James Ryan's misfortune opens Leinster and Ireland doors for Ryan Baird 9 months ago

James Ryan's misfortune opens Leinster and Ireland doors for Ryan Baird

Even before contact sessions returned, Leinster were losing players to injury.

Opportunity is knocking for Ryan Baird, and a few of Leinster's other young guns.

Many of us enjoying a break from the news and sports news cycles over the bank holiday weekend may have missed the injury update Leinster Rugby released on Monday. James Ryan, Adam Byrne, Peter Dooley and Vakh Abdaladze are all likely to miss the August inter-pros with Ryan suffering the most concerning injury of the quarter. Leinster stated:

'James Ryan suffered a shoulder injury in training before the recent break and had a procedure to address the issue. He will be out of action for up to 10-12 weeks.'

August and September will be all about rest and rehab for Ryan and he would have to be listed as a major doubt for the Blues' Champions Cup games set for October. With international rugby taking up much of the calendar for November and December, Ryan may not be lining out for many more games in 2020. With one season set to roll into the next, and the Lions Tour slated for the summer of 2021, the 24-year-old should take a longer term look at his return to play.

Ryan's misfortune opens the door for a Leinster forward who can play in the back row but has already impressed at senior level at lock. Ryan Baird has only played seven times for Leinster's senior team but has already ran in a hat-trick of tries and has been called into the Ireland squad by Andy Farrell.

During the lockdown period of the Covid-19 pandemic, the 21-year-old spoke with Baz & Andrew's House of Rugby about improvements to his game and how he was staying in shape (physically and mentally) during the break in play.


Ryan Baird during a Leinster rugby gym session at UCD in Dublin. (Photo by Conor Sharkey for Leinster Rugby via Sportsfile)

"I went off an got some weights, and a couple of bits and bobs from Leinster," said Baird, who saw his period at home with his parents and siblings as 'a good development block'. He added:

"I'm doing five or six gym sessions a week, and we've got three runs to do [each week]. We did broncos there last week [20 metres sprint and back, 40 back, 60 back, five times] and doubles too. It was tough.

"I naturally would be more fit but I felt, during the season, that I'd like a bit more bulk. So I've basically been trying to put on weight these last nine weeks. I've been gym-ing really hard and eating loads. It's working as I've put on a bit, around three or four kilos (7lbs). I've got my brothers to throw balls with in the back garden and work on skills with. Skills and putting on weight are the two key things I'm working on."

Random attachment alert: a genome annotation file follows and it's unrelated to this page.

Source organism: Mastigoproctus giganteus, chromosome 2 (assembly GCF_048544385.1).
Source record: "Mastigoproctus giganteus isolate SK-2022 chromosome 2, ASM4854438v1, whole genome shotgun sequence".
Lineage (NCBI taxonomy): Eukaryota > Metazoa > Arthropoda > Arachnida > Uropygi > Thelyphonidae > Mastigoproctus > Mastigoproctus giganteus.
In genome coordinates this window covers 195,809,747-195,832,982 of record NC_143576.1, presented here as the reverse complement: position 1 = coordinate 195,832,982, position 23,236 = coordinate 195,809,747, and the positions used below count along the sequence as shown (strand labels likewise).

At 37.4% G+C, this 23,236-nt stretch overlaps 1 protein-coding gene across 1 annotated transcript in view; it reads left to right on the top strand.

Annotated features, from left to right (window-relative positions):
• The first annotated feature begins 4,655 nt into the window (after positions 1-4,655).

Baird has indeed added more timber to his 6-foot-6 frame and is not the only youngster to have filled out over the past five months. Munster captain Peter O'Mahony recently told us that several academy players had 'turned into small monsters over the last few weeks'.

Baird has also taken a keen interest in sports psychology and mindfulness as useful tools to improve himself, and his game. That includes using the Headspace app - for meditation and mindfulness pieces - and reaching out to a sports performance coach.

"I’d say it was really, to be honest, only last September - before I was getting into the Six Nations Under 20s cycle - when I looked into it," he says.

"I was like, ‘I’m doing everything physically that I can to get myself into the best shape but I’m not really doing anything mentally’. So then I got in touch with a sports performance coach, who I’m working with at the moment. I started working with him and that was really helpful. It helped me understand how I’m thinking about the game. I found that really helpful and it let me focus in on the game and stay in the moment."


Baird and Scott Fardy teamed up well for Leinster in early 2020 and the Leinster coaches also have the likes of Devin Toner, Jack Dunne and Ross Molony to call upon. Charlie Ryan is another that impressed on Ireland U20 duty and who will be targeting game-time as rugby returns.

Baird will be itching to get a spot in that Leinster second row when Munster come to the Aviva Stadium on August 22. Proving himself in a hard-fought inter-pro with hundreds of thousands tuning in is one hell of a stage that awaits. He could find himself packing down with Fardy against RG Snyman and either Tadhg Beirne, Jean Kleyn, Fineen Wycherley or Billy Holland. A whole heap of handfuls.

After that, the way 2019/20 is lined up to conclude, it is big game after big game after big game. If Baird can slot in and not make Leinster miss Ryan too much, it bodes well for his Ireland chances too.

For those willing and able, the rugby world is their's for the taking.


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